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Monday, January 14, 2019

Government uses English school data to enforce immigration rules

The Guardian reports that the UK government has revoked parents’ right to retract information on their children’s nationality and country of birth submitted to the English schools census, months before Brexit throws the immigration status of 3 million European residents into doubt.

They say that officials from the Department for Education (DfE) collected the data on 6 million English schoolchildren, before it was halted last June in the face of opposition from critics who said it was an attempt to turn schools into internal border checkpoints:

They add that confusion over the policy had already led some schools to instruct only pupils who were not “white British” to bring in identity documents, spreading alarm that it was encouraging racism and a culture of institutional hostility to migrants.

Now ministers have confirmed that not only will they continue to store the data already collected, but also that parents can no longer ask schools to enter “refused”, which instructs the DfE to delete their children’s data.

The significance of this is in what the data is being used for, apparently in defiance of data protection laws:

The schools census is a termly collection of details of pupils in every state school by the DfE. It includes details such as age, address and academic attainment, which are recorded in the national pupil database. Figures released in December showed that in the year to September 2018 the Home Office requested data on 835 children from the DfE, which provided it in 247 cases.

When concerns were first raised about collection of children’s nationality and country of birth, the DfE had insisted that the new data would not be shared with immigration enforcement authorities, that it was only being collected for “analytical, statistical and research purposes”, and that parents could opt out whenever they wanted.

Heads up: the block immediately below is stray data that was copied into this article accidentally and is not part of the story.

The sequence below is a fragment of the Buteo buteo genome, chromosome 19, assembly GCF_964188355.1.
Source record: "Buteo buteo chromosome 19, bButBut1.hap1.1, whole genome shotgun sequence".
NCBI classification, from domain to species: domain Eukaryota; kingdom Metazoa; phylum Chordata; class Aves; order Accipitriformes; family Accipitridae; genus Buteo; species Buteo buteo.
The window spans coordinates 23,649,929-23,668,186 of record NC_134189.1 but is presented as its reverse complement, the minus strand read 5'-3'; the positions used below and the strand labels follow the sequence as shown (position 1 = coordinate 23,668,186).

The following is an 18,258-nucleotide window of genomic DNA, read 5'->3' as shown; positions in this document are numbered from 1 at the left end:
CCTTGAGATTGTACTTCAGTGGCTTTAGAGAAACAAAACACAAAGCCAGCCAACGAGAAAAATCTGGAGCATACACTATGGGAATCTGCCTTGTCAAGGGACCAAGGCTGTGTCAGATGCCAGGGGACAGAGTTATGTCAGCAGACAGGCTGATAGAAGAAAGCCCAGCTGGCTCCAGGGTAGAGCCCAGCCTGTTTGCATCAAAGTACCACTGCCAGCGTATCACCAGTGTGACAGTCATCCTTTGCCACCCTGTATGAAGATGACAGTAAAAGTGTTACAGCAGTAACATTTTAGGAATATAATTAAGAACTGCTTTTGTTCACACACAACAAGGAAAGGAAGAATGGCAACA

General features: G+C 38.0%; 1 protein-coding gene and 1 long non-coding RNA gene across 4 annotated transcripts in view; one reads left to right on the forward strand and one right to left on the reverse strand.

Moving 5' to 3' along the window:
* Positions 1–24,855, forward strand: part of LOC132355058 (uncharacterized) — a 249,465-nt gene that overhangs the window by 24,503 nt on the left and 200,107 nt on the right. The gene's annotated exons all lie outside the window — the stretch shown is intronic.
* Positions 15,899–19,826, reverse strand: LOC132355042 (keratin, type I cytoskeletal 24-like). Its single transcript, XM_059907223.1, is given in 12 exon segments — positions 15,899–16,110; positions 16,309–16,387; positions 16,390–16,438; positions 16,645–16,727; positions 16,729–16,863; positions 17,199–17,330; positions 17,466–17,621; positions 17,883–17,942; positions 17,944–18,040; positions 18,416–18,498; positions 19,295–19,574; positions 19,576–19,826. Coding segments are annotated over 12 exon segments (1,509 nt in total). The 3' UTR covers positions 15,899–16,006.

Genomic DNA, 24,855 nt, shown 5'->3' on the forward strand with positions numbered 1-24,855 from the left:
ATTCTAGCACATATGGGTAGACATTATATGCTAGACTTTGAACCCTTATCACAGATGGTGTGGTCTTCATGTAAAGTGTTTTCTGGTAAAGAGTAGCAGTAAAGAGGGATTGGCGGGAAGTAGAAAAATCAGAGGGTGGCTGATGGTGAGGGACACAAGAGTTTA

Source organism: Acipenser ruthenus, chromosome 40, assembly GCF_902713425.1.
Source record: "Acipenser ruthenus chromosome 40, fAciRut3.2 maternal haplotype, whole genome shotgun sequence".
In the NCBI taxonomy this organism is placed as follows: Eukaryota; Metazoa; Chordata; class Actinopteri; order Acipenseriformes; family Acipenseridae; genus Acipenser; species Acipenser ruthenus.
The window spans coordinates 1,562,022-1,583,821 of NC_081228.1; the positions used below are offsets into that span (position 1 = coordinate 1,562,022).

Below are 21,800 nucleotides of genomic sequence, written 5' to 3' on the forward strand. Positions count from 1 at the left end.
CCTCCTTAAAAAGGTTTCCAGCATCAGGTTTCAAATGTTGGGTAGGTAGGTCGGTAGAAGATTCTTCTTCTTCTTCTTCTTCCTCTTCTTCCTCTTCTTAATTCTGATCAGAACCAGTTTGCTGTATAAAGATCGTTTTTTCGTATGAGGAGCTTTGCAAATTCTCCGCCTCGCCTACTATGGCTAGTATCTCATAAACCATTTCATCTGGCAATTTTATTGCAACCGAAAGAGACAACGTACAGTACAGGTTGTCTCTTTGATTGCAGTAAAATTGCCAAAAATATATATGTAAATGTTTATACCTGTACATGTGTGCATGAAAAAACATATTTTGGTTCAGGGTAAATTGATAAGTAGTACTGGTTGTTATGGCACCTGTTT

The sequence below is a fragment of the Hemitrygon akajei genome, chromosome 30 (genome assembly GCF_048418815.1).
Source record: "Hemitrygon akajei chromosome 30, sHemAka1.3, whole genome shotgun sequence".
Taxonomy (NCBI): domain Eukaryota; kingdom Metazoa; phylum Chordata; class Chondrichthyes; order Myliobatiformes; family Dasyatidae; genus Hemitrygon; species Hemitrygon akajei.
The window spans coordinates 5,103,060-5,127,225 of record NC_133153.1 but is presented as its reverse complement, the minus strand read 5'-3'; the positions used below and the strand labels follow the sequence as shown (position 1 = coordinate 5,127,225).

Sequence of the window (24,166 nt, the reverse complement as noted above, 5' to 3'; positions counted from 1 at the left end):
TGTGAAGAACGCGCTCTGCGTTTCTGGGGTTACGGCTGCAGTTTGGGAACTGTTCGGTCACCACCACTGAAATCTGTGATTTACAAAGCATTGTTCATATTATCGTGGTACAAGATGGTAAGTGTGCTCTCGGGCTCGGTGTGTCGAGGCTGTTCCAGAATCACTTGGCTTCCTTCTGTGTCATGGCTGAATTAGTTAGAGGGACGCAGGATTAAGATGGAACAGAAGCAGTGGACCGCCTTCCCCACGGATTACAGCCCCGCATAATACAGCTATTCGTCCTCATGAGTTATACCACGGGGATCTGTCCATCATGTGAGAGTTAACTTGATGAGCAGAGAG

But when it emerged that names and addresses of children collected through the census had since 2015 been secretly shared every month with immigration enforcement, thousands of parents in 2016 heeded calls by human rights groups and teachers’ unions to boycott the questions.

After a freedom of information battle, campaigners subsequently exposed a memorandum of understanding between the DfE and the Home Office that showed that officials had originally intended for nationality and birth country data to be used for immigration enforcement.

In a move that suggests ministers had misled public over their plans, the memorandum had been quietly amended some months after public opposition emerged – and after assurances had already been given – to remove references to nationality and country of birth.

This sharing of data, for purposes it was not originally collected for, must be contrary to the new (and even previous) data protection regulations. Let's hope that the Welsh and Scottish Governments are not party to it.
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